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Towards the "No Slop" Rudder
Rudder tuning tips
by David Hall

It's sad but there are many Hobie sailors who don't even know they're having problems with their rudder and tillers. They think the way their boat came from the factory must be optimum. Picture a situation where you're leaving the beach. Your rudders are, of course, up. As the wind pulls you away from the shore, you can see the water deepening. With the rudders up you have to steer as best you can with the sails. Looking ahead, you lift your tiller arms one at a time knowing that they will drop to the 45 degrees down position and not fall down to dig into the shallow bottom. Now you have more ability to steer, although still not very well, but you know you can get out into the deeper water with no trouble. Once there, and still looking forward, you lift your leeward tiller and push it back to push the rudder down. When you feel it plant itself into its home in the rudder casting, you drop the tiller arm and listen to the rudder cam "click" into the locked down position. Then you do the same to the windward tiller arm listening for the click. You are now sailing!

What? That's not the way you do it? You mean once you release your rudders they fall all the way down with a hard "clunk" and drag your rudder tips through the rocks and sand. And you have to turn around and fiddle with both tiller arms, because they want to flop around and not seat themselves into position. And after pounding on your tiller arms, you're lucky to get your rudder cams to lock into place? Well, how much fun is that?

Properly set up, there should not be any slop in your tiller or rudder system. If you set up your steering system correctly, your rudders cams will work perfectly every time and not break once or twice a season. You boat will go where you think it's going. You won't have to wiggle your tiller to steer. And you'll eliminate the chore of replacing broken rudder cams. In fact the only maintenance you'll need to do to your steering system is periodically renewing the lubricant on your rudder cam locks.
"...Good reliable steering was the magic formula that finally made sailing fun for me..."

Good reliable steering was the magic formula that finally made sailing fun for me. Before I set up my rudders and tillers I would carry special tools and ropes so I could flip my rudder cams when I raised my rudders. (The tool I liked best was large channel locks, but they chewed up the rudder cam.) And what a pain to stop sailing to go into irons and hope I didn't flip the boat backwards while I was working back there. If you're in this category, you need to read this article.

The purpose of this article is to show you how to take the slop out of your tiller and rudder system very inexpensively. When I say no slop, I mean you should not be able to grab any part of your steering system and feel any wiggle. This includes holding a single rudder, both rudders, or the tiller extension. Everything should be tight. Furthermore, once you've finished this, there should be no possibility of rudder damage by rudder-to-casting contact.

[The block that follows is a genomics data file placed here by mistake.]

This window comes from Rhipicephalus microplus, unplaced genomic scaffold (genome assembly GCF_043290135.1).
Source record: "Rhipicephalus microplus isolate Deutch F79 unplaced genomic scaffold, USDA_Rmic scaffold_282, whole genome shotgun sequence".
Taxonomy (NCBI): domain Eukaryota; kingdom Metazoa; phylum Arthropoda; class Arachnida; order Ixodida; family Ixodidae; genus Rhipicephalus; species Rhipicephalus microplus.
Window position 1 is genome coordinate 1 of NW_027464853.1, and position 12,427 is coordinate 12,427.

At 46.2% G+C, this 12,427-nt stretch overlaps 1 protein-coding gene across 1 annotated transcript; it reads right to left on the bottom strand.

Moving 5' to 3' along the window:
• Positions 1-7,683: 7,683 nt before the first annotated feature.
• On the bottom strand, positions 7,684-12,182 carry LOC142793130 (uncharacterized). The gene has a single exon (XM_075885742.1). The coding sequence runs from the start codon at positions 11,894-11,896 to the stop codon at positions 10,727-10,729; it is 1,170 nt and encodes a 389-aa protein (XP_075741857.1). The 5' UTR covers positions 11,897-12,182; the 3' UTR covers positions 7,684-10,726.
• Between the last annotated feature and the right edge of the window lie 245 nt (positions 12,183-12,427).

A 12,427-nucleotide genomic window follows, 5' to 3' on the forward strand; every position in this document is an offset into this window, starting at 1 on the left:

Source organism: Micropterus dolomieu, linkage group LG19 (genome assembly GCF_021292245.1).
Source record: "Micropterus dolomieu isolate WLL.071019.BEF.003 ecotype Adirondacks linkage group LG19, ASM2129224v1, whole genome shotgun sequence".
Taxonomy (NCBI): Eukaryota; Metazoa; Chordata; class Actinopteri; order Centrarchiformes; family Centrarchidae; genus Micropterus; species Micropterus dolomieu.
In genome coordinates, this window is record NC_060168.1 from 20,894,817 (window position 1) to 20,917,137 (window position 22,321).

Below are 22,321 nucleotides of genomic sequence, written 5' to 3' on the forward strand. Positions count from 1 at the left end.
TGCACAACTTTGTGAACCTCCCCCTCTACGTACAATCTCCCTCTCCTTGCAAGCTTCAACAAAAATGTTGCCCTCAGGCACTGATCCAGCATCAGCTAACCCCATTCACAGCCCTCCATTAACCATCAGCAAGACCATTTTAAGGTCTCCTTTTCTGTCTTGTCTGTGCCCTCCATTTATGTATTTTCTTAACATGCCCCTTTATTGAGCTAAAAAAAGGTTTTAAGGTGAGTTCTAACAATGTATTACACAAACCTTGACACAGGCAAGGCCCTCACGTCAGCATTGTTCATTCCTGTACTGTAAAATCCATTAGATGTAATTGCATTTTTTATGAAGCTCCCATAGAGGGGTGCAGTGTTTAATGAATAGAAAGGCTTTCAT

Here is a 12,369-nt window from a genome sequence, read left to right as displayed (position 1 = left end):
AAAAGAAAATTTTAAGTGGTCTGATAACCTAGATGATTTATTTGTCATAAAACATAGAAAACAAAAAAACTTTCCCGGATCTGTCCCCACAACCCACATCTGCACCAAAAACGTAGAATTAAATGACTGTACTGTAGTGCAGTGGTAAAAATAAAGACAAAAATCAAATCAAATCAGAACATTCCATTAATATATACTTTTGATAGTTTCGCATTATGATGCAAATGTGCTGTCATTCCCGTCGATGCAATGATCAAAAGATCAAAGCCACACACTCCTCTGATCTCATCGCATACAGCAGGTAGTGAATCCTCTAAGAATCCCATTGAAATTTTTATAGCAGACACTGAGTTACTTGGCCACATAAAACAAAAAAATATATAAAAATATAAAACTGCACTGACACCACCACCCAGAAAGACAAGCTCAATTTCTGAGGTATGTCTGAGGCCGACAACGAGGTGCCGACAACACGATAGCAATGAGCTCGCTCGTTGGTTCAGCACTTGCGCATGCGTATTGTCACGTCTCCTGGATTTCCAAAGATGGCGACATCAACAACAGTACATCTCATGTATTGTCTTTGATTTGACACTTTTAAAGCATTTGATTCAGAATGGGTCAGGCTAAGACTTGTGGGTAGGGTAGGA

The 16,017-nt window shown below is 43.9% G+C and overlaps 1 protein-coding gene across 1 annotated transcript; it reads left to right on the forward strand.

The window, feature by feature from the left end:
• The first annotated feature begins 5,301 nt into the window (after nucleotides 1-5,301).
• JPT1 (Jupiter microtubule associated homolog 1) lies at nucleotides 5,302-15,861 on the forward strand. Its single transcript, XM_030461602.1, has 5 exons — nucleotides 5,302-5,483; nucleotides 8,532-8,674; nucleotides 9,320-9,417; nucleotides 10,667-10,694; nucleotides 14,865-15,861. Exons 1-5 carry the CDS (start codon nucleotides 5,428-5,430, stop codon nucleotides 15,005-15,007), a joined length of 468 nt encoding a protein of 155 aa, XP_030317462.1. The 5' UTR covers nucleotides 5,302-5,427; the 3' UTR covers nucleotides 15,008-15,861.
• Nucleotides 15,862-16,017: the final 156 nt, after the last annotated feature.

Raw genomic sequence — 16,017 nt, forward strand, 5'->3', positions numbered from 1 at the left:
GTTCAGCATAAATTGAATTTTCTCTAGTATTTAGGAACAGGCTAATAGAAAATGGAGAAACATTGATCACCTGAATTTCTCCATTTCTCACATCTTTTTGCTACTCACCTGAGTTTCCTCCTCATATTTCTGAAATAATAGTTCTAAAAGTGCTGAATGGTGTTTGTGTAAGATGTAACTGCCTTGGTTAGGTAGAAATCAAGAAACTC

First you need to understand what's wrong with the stock setup. The stock Hobie rudder system is made to accommodate a variety of ills: Rudders might not always be the same thickness, aluminum castings might not always be the same size, and the skill of the assembler (your local boat shop), might not always come up to Hobie standards. This means that if the manufacturing tolerances are too close, they might have to throw away some castings or rudders. And if the assembler has not learned under the master assembler, he might damage the parts going together. Hobie seems to have elected to err on the side of sloppy steering systems.

Look at your rudder castings. Look in the dark recesses where the plastic rudder sits inside the aluminum castings. Can you look inside and see either of the two bolts between the rudder and the aluminum? If so you have slop. Your rudders can slide back and forth on the bolts. Now look at your rudders. Do you have circular scratch marks where the aluminum castings have been rubbing against the plastic rudder? Of course you do. Everyone does, unless you were the first person to assemble your rudders, and you did it right. That weakens your rudders and could puncture through and allow water to fill inside your rudders. Bad news. Once we take the slop out of your rudders that rubbing will stop.
Room for "slop"

Now lift a tiller arm and try to wiggle it. Of course it wiggles! In fact it wiggles so much that it's not at all unusual to find a tiller that will overlap the cam. You can actually have the tiller arm come down and hit the cam with a very strong force - remember pounding your tiller arm to get it to lock down? Now that's slop. We can take care of that. When you lifted the tiller arm, did the blade fall into the vertical position with a hard "thunk?" Of course it did! It whacked against the bottom casting. Look at the front of the rudder where it whacked into the casting. See any damage? Of course you do. Now how can you control your steering system when it's that loose? Well, I think I've made my point. All new boats come this way. Hobie has left it up to you to fix this. Fortunately it's not hard or expensive. Why don't they do it? It takes time. Let's get on with this. First you need a little time. Then you need to eat a lot of butter or cool whip. I'd start with eating about 16 tubs of whipped dairy products. Why? Cause you need the tub lids to make plastic shims for your rudders. Remember looking at the bolts running through the castings and through the rudders. You need to fill those gaps completely with butter lid shims.